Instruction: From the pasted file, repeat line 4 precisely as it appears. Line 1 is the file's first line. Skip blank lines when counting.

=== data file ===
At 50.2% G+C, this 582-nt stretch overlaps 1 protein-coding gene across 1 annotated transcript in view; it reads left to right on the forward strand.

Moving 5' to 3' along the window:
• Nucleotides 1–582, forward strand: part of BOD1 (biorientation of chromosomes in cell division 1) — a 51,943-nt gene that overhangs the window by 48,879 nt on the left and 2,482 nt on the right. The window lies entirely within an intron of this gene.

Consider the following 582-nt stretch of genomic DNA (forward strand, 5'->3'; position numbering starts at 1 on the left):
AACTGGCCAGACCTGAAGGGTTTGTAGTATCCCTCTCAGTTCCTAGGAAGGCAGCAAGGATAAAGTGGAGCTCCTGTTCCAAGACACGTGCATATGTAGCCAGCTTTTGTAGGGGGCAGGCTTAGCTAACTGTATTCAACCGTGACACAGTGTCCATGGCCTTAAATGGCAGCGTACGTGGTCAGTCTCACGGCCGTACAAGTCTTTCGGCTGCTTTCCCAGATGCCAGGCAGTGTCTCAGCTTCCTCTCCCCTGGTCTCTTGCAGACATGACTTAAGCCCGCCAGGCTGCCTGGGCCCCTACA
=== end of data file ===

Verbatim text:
Consider the following 582-nt stretch of genomic DNA (forward strand, 5'->3'; position numbering starts at 1 on the left):